The theme of today’s seminar is Bahrain: Elections without democracy or human rights, and we have to say first that democracy isn’t simply a matter of graciously allowing people to cast votes for a national parliament every few years. Hitler came to power through a vote in the Reichstag in 1933; Mugabe is the elected head of state in Zimbabwe and is backed by a Zanu-PF majority in his Parliament, and even the North Koreans have a Supreme People's Assembly elected by popular vote. I was interested to see that the President of that Assembly sent a message to King Hamad on Bahrain’s National Day expressing his belief that the relations between North Korea and Bahrain would grow stronger in their mutual interests.
No doubt people would say it is unfair to compare North Korea with Bahrain, but they share more than one feature of their political systems. Both have hereditary executive heads of state, who are above criticism and are generally surrounded by sycophants, and in both, the people have no say in choosing their governments. For Bahrain, this was underlined again when King Hamad appointed his cabinet just after the elections, perhaps to insinuate that there was some connection between the two events. The new Prime Minister – if one can use the adjective to describe a man who has held the post for the last 36 years – is Shaikh Khalifa bin Salman al-Khalifa. The first deputy Prime Minister is Shaikh Ali bin Khalifa al-Khalifa. The Court Minister is Shaikh Khalid bin Abdulla al-Khalifa. The Defence Minister is Shaikh Khalifa bin Ahmed al-Khalifa. The Minister of State for Defence is Dr Shaikh Mohammed bin Abdulla and so on. Altogether 11 of the 23 cabinet ministers are members of the royal family, and they hold most of the important jobs. So the election has made no difference whatsoever to the government, and the US State Department list this as one of 13 major human rights problems in Bahrain in their latest report of March 2006.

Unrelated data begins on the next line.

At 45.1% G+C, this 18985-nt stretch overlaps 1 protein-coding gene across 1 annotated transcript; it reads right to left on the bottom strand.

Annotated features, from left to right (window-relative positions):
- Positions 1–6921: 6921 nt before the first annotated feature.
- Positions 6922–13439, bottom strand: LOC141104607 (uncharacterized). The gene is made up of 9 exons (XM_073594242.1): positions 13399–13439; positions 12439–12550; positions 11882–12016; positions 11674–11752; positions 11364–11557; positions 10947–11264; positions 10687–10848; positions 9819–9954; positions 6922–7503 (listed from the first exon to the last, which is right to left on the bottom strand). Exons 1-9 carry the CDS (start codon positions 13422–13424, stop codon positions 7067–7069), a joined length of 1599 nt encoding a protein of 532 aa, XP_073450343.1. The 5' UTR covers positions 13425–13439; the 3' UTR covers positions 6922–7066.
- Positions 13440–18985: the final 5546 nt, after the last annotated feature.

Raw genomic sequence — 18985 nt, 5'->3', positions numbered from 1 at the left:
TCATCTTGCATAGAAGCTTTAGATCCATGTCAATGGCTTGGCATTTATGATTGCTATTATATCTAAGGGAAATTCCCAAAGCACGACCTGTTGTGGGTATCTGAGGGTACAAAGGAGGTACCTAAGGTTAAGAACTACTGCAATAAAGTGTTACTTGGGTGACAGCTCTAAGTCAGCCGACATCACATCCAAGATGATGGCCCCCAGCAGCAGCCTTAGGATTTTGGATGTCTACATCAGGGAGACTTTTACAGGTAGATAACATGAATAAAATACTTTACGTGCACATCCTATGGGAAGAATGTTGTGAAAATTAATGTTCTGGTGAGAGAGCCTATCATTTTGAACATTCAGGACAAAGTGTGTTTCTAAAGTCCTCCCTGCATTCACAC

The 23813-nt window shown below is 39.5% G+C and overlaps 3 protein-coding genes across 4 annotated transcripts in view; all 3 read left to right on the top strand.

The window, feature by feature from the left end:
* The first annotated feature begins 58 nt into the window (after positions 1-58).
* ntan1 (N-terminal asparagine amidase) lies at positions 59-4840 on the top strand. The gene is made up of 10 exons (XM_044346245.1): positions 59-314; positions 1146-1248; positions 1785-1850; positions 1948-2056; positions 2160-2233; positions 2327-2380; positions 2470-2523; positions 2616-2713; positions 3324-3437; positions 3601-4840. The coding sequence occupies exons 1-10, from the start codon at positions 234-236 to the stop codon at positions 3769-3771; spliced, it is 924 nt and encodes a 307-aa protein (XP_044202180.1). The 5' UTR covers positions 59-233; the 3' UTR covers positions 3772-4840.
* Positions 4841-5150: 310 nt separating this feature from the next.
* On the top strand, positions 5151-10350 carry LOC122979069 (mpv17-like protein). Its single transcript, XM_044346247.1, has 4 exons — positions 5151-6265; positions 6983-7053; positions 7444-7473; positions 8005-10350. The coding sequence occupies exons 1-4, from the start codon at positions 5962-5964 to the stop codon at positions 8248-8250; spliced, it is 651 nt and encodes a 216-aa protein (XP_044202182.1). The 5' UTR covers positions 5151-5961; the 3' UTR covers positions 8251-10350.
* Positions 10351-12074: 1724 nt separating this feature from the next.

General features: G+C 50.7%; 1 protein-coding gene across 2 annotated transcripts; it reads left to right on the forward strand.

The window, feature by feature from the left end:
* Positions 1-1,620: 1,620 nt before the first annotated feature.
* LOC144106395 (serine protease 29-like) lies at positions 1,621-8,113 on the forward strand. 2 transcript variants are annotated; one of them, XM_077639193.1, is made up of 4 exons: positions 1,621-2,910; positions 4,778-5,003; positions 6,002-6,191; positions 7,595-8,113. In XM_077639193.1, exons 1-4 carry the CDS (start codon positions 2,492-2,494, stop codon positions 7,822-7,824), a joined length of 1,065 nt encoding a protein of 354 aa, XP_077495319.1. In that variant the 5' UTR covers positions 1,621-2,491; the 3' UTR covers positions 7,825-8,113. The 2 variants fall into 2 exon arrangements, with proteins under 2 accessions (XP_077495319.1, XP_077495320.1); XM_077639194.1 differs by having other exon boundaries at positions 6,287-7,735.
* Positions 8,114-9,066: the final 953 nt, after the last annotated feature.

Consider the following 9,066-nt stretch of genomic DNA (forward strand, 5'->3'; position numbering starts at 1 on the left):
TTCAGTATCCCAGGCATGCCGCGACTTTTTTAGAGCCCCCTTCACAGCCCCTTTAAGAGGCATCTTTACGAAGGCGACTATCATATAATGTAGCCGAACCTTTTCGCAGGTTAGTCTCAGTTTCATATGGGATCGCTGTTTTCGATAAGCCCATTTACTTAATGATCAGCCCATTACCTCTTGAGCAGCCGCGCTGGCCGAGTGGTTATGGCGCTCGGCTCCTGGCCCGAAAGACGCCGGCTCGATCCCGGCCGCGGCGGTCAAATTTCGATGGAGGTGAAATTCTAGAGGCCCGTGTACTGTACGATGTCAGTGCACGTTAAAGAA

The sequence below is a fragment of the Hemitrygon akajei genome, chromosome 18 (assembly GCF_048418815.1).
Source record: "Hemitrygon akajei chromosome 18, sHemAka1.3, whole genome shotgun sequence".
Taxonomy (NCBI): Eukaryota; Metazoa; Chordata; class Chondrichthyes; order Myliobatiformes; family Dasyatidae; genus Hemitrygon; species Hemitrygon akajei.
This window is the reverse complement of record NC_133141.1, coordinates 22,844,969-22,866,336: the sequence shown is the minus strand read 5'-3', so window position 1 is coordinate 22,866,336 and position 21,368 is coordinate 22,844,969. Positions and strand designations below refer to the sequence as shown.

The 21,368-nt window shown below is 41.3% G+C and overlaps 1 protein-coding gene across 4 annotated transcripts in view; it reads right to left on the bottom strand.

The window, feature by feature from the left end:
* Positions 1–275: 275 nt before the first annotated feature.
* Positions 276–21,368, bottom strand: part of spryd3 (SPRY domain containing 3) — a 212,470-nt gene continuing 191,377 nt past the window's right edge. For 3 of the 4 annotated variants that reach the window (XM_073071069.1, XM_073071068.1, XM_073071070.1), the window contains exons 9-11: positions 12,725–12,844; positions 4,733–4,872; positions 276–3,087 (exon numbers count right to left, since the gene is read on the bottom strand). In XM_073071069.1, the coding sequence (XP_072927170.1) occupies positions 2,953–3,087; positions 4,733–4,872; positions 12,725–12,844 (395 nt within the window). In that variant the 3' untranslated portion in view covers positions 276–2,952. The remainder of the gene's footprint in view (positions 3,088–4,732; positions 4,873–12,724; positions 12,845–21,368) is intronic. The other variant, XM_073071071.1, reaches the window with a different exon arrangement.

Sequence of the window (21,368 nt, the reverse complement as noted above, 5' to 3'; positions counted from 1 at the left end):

In spite of the marginal role played by the parliament, however, the al-Khalifa realise that it is important for several reasons. First, it enables them to masquerade as a constitutional democracy on the world stage. Second, it is hoped to deflect popular opinion away from genuinely democratic reforms, which would mean that the king would be reduced to a figurehead role, as in democratic monarchies such as Thailand, the Netherlands and Nepal, at least until the new constitution comes into force, under which the king becomes a non-person, constitutionally speaking. Third, it could act as a channel through which some lesser grievances might be aired harmlessly and thereby dispersed. The trouble with that is that in the absence of internal self-determination, all other human rights and freedoms are conditional on the will of the ruler.
But if the elections were genuinely free and fair, it is possible that the elected chamber might have been ready to flex its muscles on some of the major issues of the day: the impunity enjoyed by the torturers of the previous régime including the notorious Scot Ian Henderson, who dares not return to Britain to enjoy his ill-gotten estate in Devon in case the British police arrest him; the rampant corruption which means that while some people get very rich in Bahrain, the poor remain poor; the discrimination against the Shi’a in employment rights, and particularly in the public service; the demographic engineering of the population by the illegal award of citizenship to large numbers of foreigners including Saudi Arabians and Syrians; the restrictions on freedom of expression and assembly, documented by international human rights organisations including Human Rights Watch and Amnesty International, as well as, of course, the Bahrain Center for Human Rights, whose website is blocked in Bahrain.